Early heart failure leads to 100-pound weight loss, path to new life
Congestive heart failure at 30 motivated Travis Ghee to refocus his life on family, friends and better health
Travis Ghee has an intensity honed by years working as a firefighter and extradition agent transporting prisoners across the country. His quick smile and laugh soften his demeanor, but he looks like a man who could still handle a hard-nosed criminal or raging house fire.
You’d never guess Ghee doesn’t have a perceptible pulse because an electric pump embedded near his heart is circulating his blood. At 30 years old, Travis was diagnosed with congestive heart failure.
In 2011, Ghee was finishing his day transporting a prisoner from Moab, Utah, when he had trouble catching his breath during dinner.
“I went to the emergency room and they thought I was having a heart attack,” said Ghee. “They slapped nitro patches on me and hooked me up to all these machines. The doctor told me it was congestive heart failure. I asked, “What can I do to get better and get back to work?” The doctor said, “You don’t understand, your life just changed.”
Travis had to quit his job, move back home to Murfreesboro and begin treatment with drug therapy. After three years even the drugs couldn’t help his weakened heart pump enough blood. To save his life, surgeons with the Heart Failure Program at Vanderbilt University Medical Center implanted a left ventricular assist device, or LVAD, in his chest to take over much of the work of his heart.
The LVAD is an electric pump that draws oxygenated blood from the left ventricle heart chamber and circulates it to the body through the aorta. A cable exits his body near his stomach and connects to a battery and controller, each about the size of a paperback novel.
Because the technology is so new, doctors aren’t exactly sure how long LVAD patients can survive.
Patients on an LVAD have two paths. If they are eligible, patients can use the pump as a bridge until a donor heart is available. Patients who cannot get a heart because of medical conditions, age or weight are put on a path called destination therapy. Destination therapy means they stay on the pump for the rest of their lives.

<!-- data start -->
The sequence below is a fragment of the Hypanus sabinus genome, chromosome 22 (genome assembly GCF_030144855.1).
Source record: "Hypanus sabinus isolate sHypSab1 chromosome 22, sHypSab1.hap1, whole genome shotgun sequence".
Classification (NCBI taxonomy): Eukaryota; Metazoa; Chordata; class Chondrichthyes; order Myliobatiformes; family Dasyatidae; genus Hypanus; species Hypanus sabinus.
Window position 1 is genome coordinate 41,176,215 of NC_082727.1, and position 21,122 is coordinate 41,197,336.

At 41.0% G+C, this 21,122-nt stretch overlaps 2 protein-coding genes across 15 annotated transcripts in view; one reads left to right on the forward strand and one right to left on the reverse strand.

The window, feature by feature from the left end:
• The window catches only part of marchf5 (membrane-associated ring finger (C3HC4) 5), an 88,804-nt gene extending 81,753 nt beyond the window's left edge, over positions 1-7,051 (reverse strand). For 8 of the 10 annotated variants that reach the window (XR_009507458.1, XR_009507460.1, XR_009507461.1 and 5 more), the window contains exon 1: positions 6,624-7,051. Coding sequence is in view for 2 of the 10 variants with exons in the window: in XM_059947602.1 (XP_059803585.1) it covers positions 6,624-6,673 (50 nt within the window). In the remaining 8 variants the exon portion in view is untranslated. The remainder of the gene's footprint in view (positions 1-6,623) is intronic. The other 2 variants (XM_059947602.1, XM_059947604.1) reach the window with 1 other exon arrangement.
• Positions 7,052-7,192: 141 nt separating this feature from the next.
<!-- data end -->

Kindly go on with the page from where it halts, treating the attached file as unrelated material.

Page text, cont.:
Ghee’s age made him a great candidate for a new heart, but doctors couldn’t put him on the transplant list because he was overweight.
“I wasn’t going to accept the idea of destination therapy. I set a goal to live,” said Ghee. “So I went to the gym and started eating right. I ended up losing over 100 pounds and making the transplant list. It was a glorious day when they called to say I could get a heart.”
Ghee is quick to credit his mother and the support he found through the Vanderbilt Heart Institute. “They put up with a lot of grumpiness when I was hungry,” he adds.
In typical fashion, Ghee is not just sitting around waiting for his transplant. When he is not out in the woods hunting or cheering on the Tennessee Vols, he is sharing his journey to better health with new LVAD patients at Vanderbilt.
“Travis is bringing along a trail of heart patients who see his example of a better life, said Ahmad Abu-Halimah, M.D., a cardiologist at Vanderbilt Heart Murfreesboro. “I can’t make patients have that will to get better, but Travis is teaching all of us about living life to the fullest.”
Editor’s note: After more than a year on the transplant waiting list, Travis received a donor heart on November 30, 2016. He is still active and making the most of the second chance offered by the kindness and sacrifice of a heart donor.
More than 4,000 people are waiting for heart transplants in the U.S. and Vanderbilt Heart has performed 300 LVAD heart pump surgeries. Organ donations are the key to life for heart patients like Travis Ghee. Please consider signing your state’s donor registry and including donor willingness on your driver’s license.